“Oh, you can’t always get what you want.
But if you try sometimes, you just might find
You get what you need.”
Those iconic lines from The Rolling Stones essentially sum up the 2013-2014 season for Mike Dunleavy. The 33 year-old came to Chicago after 11 seasons with three franchises and only one playoff win to his name. He turned down more money elsewhere not just to play with Derrick Rose and on a title contender, but also in one of the most professional locker rooms in the league. Chicago’s chances for the title ended the same night Rose’s season did in Portland, but Dunleavy still relished playing on a winning team for just the second time in his career.
The first? That memorable 2006-2007 Warriors squad that shocked the Mavs in the first round – which Dunleavy wasn’t around for, seeing as the team, 19-20 at the time, traded him midseason to Indiana in the eight player deal that brought Stephen Jackson and Al Harrington to Golden State. He’d only been to the playoffs twice, with the 2011 Pacers (who lost to the Bulls) and last year’s dysfunctional Milwaukee squad (Bucks in 6!), two teams that squeaked into the 8 seed with below .500 records thanks to the putrid company surrounding them in the Eastern Conference.
With all that in mind, it’s easy to understand why Dunleavy took Chicago’s mini midlevel exception, and with it, his lowest earnings since his rookie season. He proved invaluable to the Bulls, especially after the white flag trade of Luol Deng, and no matters what happens from this moment forward, he put on one of the greatest shooting displays in playoff history.
Overall: 82 G, 61 GS, 31.7 MPG, 11.3 points, 4.1/9.4 FG/FGA (43.0%), 1.5/4.0 3p/3PA (38.0%), 2.0 FTA, 85.4 FT%, 4.2 rebounds, 2.3 assists, 0.8 steals, 51.0eFG%, 53.9 TS%, 17.0% usage rate
Pre-Deng trade: 32 G, 11 GS, 28.2 MPG, 10.8 points, 4.0/8.7 FG/FGA (45.5%), 1.4/3.7 3P/3PA (39.3%), 1.7 FTA, 83.0 FT%, 3.8 rebounds, 2.1 assists, 0.7 steals, 53.8 eFG%, 56.9 TS%, 17.4% usage rate
Post-Deng trade: 50 G, 50 GS, 33.7 MPG, 11.7 points, 4.1/9.9 FG/FGA (41.6%), 1.5/4,1 3P/3PA (37.2%), 2.2 FTA, 86.5 FT%, 4.4 rebounds, 2.4 assists, 0.8 steals, 49.4 eFG%, 53.8 TS%, 16.7% usage rate
This section obviously starts with a mention of his Game 3 barrage against the Wizards. Practically shooting flames out of every orifice, Dunleavy went 8-10 from three, and the Bulls needed every one of his 35 points. Only 17 times in history had a player hit eight triples (Ray Allen has done it four times, and Chris Paul has done it since in Game 1 against Oklahoma City), and it was a career-high for Dunleavy, as well as a playoff-high for the Bulls as a franchise.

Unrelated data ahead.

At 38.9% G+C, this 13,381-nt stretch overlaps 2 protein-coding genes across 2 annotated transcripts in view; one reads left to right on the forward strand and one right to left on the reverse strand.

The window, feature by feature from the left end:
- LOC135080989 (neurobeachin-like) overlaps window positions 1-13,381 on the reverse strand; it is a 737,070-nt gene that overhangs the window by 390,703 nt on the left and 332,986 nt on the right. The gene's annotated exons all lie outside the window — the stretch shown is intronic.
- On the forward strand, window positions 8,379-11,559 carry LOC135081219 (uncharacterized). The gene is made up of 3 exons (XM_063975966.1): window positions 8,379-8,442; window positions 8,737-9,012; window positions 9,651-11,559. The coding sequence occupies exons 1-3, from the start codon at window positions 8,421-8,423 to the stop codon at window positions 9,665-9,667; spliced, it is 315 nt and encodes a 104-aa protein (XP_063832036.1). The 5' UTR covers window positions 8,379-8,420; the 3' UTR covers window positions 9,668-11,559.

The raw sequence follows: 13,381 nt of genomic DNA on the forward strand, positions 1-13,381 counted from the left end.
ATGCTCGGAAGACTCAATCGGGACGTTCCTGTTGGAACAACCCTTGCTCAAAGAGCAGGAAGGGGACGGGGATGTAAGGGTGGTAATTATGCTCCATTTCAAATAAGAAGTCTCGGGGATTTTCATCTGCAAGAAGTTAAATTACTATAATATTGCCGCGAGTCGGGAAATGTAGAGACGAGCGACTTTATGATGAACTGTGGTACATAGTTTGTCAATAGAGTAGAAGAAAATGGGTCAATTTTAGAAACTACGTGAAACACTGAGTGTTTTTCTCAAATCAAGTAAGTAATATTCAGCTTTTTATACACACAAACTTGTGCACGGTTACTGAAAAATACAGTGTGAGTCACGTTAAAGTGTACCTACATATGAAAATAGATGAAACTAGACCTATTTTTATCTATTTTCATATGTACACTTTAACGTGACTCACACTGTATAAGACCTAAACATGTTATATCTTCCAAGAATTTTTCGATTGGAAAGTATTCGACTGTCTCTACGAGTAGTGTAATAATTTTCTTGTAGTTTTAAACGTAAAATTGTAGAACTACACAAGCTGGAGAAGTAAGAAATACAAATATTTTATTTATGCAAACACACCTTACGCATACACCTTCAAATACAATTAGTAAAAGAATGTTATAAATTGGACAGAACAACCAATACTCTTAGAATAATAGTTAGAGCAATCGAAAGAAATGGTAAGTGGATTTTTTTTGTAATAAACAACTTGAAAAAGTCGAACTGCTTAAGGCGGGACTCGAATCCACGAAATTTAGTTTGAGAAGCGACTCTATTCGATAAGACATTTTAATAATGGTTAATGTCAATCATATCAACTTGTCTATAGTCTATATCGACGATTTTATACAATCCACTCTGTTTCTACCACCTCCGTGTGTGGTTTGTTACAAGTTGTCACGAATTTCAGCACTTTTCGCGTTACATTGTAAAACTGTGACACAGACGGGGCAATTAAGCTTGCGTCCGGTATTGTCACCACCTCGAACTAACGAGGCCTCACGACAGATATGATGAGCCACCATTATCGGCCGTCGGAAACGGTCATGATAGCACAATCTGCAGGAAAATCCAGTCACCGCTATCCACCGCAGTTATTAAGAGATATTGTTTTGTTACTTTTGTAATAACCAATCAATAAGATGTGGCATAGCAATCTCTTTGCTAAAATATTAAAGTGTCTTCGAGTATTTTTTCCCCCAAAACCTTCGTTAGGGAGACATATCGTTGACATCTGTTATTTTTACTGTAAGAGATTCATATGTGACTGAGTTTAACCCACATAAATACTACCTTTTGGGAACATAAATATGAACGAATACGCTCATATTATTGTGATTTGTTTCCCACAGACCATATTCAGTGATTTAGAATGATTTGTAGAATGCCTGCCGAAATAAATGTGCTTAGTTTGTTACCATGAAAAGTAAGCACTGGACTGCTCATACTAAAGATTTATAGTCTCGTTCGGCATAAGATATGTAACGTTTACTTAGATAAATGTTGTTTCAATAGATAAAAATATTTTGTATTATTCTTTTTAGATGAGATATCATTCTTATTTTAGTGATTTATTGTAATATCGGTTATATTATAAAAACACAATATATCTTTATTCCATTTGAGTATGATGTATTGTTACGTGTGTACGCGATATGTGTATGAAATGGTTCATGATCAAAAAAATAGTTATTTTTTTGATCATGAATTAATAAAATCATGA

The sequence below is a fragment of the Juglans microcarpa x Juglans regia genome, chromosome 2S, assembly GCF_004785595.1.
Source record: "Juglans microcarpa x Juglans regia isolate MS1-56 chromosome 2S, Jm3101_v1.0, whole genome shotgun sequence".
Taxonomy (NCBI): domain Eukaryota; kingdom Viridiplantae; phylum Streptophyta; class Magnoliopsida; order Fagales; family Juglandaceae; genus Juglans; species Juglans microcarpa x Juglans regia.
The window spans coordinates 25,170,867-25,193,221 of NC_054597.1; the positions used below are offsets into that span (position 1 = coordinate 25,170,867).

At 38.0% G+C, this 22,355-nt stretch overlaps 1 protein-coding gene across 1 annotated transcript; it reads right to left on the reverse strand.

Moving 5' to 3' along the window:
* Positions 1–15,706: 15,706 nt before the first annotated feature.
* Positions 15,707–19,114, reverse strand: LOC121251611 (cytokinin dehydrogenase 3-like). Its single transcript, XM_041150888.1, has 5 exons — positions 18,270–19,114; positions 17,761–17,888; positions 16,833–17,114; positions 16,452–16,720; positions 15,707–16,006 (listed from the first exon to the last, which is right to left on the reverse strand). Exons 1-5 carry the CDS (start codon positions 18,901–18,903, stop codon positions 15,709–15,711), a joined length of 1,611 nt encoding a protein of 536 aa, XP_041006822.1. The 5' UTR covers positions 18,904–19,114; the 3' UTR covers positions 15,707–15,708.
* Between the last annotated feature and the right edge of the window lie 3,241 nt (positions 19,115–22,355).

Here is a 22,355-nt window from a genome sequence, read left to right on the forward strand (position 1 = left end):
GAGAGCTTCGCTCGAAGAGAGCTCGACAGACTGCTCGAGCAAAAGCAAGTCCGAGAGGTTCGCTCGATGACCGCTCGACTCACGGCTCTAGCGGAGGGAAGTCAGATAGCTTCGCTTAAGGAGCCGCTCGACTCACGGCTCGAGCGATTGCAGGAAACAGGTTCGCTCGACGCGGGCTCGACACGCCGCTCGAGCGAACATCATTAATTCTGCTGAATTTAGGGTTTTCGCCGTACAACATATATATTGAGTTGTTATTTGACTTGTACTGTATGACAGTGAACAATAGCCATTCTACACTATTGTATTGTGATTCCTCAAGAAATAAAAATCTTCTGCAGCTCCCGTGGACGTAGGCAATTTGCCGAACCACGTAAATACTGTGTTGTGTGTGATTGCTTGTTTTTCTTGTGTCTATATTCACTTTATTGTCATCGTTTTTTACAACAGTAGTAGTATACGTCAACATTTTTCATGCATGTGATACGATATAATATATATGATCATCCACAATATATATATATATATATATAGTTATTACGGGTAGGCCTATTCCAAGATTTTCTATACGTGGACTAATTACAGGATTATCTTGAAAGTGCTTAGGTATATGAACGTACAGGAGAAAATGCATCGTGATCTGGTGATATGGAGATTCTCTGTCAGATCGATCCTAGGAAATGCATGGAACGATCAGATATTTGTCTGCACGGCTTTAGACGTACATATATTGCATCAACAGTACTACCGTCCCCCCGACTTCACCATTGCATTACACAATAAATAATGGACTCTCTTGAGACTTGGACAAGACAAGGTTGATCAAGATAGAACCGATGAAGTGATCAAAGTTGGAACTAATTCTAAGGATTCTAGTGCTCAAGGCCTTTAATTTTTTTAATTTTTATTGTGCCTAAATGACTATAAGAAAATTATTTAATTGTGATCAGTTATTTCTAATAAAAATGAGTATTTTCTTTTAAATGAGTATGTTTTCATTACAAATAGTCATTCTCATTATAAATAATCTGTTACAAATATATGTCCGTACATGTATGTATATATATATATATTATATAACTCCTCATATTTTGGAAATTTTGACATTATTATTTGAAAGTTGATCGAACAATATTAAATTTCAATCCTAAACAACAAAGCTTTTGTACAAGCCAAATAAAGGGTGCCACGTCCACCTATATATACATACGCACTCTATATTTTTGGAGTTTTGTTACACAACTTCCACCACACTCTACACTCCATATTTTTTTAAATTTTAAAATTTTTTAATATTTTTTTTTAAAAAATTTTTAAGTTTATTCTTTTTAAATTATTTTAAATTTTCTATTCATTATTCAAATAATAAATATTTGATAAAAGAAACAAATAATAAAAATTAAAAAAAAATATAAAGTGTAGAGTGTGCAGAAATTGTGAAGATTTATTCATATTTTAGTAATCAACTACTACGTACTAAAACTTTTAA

The season may not have gone as well as Dunleavy hoped, but for one night, the veteran with one career playoff win extended his team’s season with the best shooting display of his entire career. Pretty cool stuff.
Beyond that, he is to be commended for stepping into the starting lineup and playing a larger role than he should be at this point in his career. He tallied 30 games of 35 minutes or more in the regular season. Per Basketball Reference, only Zach Randolph, Kyle Korver and David Lee had more among players over 30, and Dunleavy is older than all of them. To find a player older than Dunleavy on the list, one passes a handful of perimeter players before landing on Pau Gasol and Dirk Nowitzki, who each hit the 35 minute threshold 21 times.
The burden Dunleavy shouldered is even more impressive when considering he would often play the first 18 or so minutes of the game without a rest, and that he played in all 82 games for the fourth time in his career.
While he did post his lowest three point percentage since 2009-2010, 38.0% is right in line with his recent numbers and is no cause for alarm, especially when factoring in that he should get more catch-and-shoot looks with better offensive talent around him next year. (I’m assuming a bit there, but if the weaponry isn’t upgraded, then GarPax won’t have just fallen asleep at the wheel, they’ll have driven the car off the side of a cliff.)
Following in the footsteps of past Chicago wings, Dunleavy took a while to find his place in Tom Thibodeau’s defense. Because of that, and the sheer numbers game of Jimmy Butler (defensive stopper) and the Hinrich/Augustin duo (Thibs prefers two ball handlers) taking all three perimeter spots, Dunleavy often found himself on the bench to finish games. In fact, leaving him on the bench may have very well cost the Bulls a victory in Game 2 against Washington. Also, while his offense was needed against them, the Wizards did expose him on defense, as Trevor Ariza made the Bulls pay all series from beyond the arc.
The Grade: B
Dunleavy is signed through next season, for which he is set to make $3,326,235. It’s a great price for the role he fills, and while many expected him to follow Deng out the door at the deadline, the Bulls resisted offers from contenders for him. Unless clearing his salary is absolutely necessary in order to bring in Carmelo Anthony or Kevin Love (should the Wolves decide to trade him), he should be back with the Bulls. Returning to a lesser role, as well as having another training camp to get comfortable on defense, should make Dunleavy even more successful in 2014-2015.